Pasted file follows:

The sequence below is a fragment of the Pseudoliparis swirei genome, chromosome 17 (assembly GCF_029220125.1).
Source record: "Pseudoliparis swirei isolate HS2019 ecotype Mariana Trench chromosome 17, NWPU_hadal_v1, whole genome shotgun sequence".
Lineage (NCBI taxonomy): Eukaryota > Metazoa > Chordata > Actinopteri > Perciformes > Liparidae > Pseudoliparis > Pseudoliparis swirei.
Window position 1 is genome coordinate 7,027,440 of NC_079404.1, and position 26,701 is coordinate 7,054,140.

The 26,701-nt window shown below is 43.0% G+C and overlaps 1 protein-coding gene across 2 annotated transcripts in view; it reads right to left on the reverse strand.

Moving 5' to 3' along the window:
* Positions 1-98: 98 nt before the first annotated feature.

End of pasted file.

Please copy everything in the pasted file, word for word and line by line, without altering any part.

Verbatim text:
The sequence below is a fragment of the Pseudoliparis swirei genome, chromosome 17 (assembly GCF_029220125.1).
Source record: "Pseudoliparis swirei isolate HS2019 ecotype Mariana Trench chromosome 17, NWPU_hadal_v1, whole genome shotgun sequence".
Lineage (NCBI taxonomy): Eukaryota > Metazoa > Chordata > Actinopteri > Perciformes > Liparidae > Pseudoliparis > Pseudoliparis swirei.
Window position 1 is genome coordinate 7,027,440 of NC_079404.1, and position 26,701 is coordinate 7,054,140.

The 26,701-nt window shown below is 43.0% G+C and overlaps 1 protein-coding gene across 2 annotated transcripts in view; it reads right to left on the reverse strand.

Moving 5' to 3' along the window:
* Positions 1-98: 98 nt before the first annotated feature.